Paul Vanden Boeynants
Paul Vanden Boeynants in 1966
|41st Prime Minister of Belgium|
20 October 1978 –3 March 1979
|Preceded by||Leo Tindemans|
|Succeeded by||Wilfried Martens|
19 March 1966 –17 July 1968
|Preceded by||Pierre Harmel|
|Succeeded by||Gaston Eyskens|
|Minister of Defense|
|Prime Minister|| Gaston Eyskens |
|Preceded by||Paul Willem Segers|
|Succeeded by||José Desmarets|
|Born||22 May 1919|
|Died||9 January 2001 81) (aged|
|Political party||Humanist Democratic Centre|
Paul Emile François Henri Vanden Boeynants (pronounced [ˈpʌul vɑndɛn ˈbuinɑnts] ; 22 May 1919 – 9 January 2001) was a Belgian politician. He served as the 41st Prime Minister of Belgium for two brief periods (1966–68 and 1978–79).
Vanden Boeynants (called "VDB" by journalists) was born in Forest / Vorst, a municipality in the Brussels-Capital Region. Active as a businessman in the meat industry, he was a Representative for the PSC-CVP between 1949 and 1979. From 1961 to 1966 he led the Christian democrat PSC-CVP (which was in those days a single party). He led the CEPIC, its conservative fraction.
Vanden Boeynants served as minister for the middle class (1958-1961). In 1966, he became Prime Minister of Belgium; he stayed in this post for two years. From 1972-1979 he served as minister of defense. In 1978–1979 he led another Belgian government. Vanden Boeynants then served as chairman of the PSC (1979-1981). He left politics in 1995, and died of pneumonia after undergoing cardiovascular surgery in 2001.
One of his famous expressions, in a unique mixture of Dutch and French, was: Trop is te veel en te veel is trop. ("too many is too much and too much is too many").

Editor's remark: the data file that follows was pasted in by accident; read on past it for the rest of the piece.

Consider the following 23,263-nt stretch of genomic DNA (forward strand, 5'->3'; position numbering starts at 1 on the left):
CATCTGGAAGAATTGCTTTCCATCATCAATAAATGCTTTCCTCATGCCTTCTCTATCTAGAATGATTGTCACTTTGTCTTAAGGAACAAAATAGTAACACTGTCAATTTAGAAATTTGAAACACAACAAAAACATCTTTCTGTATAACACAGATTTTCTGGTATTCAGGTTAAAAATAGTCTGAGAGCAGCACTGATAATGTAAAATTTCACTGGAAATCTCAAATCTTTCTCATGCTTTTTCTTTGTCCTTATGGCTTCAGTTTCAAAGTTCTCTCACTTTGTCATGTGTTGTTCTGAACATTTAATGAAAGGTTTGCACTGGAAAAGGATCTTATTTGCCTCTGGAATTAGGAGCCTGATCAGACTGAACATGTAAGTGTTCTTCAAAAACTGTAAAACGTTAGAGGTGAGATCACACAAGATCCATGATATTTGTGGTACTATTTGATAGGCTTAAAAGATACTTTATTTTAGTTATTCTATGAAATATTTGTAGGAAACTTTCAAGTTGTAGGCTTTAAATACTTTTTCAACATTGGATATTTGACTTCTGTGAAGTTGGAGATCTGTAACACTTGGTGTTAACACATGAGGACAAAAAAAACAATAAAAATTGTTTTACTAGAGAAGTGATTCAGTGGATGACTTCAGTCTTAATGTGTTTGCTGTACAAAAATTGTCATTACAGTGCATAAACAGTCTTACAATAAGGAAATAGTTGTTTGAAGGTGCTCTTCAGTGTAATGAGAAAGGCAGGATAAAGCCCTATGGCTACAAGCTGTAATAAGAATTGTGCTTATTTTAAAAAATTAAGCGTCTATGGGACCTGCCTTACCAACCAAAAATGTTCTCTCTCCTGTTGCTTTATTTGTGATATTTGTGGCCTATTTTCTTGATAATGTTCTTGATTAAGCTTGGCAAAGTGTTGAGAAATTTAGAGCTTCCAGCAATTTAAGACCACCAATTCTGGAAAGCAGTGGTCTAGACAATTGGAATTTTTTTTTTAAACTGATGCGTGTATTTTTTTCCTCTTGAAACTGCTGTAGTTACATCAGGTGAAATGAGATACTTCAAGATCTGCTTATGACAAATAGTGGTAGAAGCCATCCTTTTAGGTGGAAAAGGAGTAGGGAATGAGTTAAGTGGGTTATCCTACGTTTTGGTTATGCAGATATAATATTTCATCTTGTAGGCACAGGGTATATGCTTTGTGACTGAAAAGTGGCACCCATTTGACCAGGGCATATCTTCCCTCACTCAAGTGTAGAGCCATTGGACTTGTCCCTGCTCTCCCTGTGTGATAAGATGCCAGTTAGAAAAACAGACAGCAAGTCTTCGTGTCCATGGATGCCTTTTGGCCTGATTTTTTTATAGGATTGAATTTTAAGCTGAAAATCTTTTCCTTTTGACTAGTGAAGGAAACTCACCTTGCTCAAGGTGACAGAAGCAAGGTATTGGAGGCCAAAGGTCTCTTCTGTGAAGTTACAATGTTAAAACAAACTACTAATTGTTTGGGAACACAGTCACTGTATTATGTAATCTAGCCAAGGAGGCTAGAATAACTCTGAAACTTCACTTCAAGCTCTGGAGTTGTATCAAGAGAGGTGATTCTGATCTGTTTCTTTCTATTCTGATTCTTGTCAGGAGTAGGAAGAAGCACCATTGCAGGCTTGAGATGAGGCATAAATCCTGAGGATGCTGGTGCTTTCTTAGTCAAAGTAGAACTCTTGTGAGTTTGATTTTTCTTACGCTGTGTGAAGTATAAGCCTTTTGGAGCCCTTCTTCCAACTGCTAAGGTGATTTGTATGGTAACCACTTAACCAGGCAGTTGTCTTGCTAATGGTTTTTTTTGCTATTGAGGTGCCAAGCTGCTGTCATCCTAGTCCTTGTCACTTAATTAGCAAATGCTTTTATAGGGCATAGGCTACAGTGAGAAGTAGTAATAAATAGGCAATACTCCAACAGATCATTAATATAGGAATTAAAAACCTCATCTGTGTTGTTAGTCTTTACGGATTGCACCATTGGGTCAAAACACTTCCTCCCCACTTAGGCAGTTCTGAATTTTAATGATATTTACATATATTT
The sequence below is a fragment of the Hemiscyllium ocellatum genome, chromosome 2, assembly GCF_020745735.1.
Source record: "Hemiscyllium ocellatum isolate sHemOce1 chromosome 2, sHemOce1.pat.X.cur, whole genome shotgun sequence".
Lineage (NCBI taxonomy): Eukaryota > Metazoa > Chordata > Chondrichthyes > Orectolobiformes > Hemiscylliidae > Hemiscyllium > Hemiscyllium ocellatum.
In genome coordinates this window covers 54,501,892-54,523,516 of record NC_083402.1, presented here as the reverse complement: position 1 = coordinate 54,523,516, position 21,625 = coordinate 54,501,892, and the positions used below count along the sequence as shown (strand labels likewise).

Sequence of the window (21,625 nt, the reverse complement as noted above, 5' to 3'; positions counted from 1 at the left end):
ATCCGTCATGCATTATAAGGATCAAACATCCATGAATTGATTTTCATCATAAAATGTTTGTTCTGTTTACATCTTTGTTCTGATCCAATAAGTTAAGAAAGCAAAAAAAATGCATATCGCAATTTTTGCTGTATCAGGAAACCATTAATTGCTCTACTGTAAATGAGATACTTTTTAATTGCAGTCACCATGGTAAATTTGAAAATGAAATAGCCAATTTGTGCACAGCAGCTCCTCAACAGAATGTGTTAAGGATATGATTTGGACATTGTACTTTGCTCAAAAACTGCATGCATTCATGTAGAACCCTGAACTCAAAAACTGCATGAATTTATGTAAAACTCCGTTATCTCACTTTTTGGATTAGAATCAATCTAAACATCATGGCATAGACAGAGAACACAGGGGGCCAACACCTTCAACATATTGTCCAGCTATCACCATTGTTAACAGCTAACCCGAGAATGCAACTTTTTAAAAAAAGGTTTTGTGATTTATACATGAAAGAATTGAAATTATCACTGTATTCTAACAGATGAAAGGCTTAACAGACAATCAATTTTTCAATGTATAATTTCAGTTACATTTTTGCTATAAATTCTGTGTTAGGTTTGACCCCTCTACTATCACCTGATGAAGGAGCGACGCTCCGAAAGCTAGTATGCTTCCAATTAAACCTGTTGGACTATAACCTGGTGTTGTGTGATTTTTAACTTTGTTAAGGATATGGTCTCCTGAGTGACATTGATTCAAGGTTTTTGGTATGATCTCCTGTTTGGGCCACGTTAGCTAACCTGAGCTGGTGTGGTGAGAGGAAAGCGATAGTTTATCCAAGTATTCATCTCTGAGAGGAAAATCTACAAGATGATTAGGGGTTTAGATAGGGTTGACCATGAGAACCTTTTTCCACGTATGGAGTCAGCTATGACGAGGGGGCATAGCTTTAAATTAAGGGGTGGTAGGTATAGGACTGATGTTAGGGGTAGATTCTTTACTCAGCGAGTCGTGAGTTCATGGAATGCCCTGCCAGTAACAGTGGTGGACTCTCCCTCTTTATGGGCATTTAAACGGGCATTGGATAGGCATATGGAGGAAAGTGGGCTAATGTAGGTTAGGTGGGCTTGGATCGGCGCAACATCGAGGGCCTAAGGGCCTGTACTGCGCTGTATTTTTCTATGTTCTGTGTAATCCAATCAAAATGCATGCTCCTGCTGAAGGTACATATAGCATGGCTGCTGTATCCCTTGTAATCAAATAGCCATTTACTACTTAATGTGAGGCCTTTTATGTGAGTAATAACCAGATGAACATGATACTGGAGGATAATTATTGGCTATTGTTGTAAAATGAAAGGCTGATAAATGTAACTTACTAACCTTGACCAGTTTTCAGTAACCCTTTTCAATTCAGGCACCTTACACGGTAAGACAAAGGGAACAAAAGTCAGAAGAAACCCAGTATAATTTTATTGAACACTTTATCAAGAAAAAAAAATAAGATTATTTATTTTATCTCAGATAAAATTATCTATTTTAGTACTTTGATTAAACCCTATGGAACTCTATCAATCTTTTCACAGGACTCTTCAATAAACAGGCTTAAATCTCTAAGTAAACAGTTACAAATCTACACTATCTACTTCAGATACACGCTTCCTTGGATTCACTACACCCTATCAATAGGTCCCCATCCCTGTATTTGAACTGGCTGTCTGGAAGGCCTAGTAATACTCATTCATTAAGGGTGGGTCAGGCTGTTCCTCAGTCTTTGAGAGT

Convicted in 1986 for fraud and tax evasion, Vanden Boeynants escaped jail but was sentenced to three years'This prevented him from pursuing mayoral aspirations in Brussels. He underwent a political rehabilitation during the early 1990s.
In an incident that is still the subject of dispute, Vanden Boeynants was kidnapped on 14 January 1989 by members of the Haemers criminal gang. million Belgian francs in ransom. Vanden Boeynants was released unharmed a month later, on 13 February, when an undisclosed ransom was paid to the perpetrators. The gang members were caught and imprisoned. Patrick Haemers, the head of the gang, later committed suicide in prison, and two members of his gang managed to escape from the St Gillis Prison in 1993.Three days later, the criminals published a note in the leading Brussels newspaper Le Soir , demanding 30
The kidnapping was referenced in a 1989 novelty song by the New Beat band Brussels Sound Revolution called Qui...? , which featured samples from the press conference Vanden Boeynants gave after his kidnapping.It was a hit on both sides of the Belgian language border. In Flanders, Belgium it reached the 28th place in the Radio 2 hitparade at the time for one week.
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| Prime Minister of Belgium |
Paul Willem Segers
| Minister of Defense |
| Prime Minister of Belgium |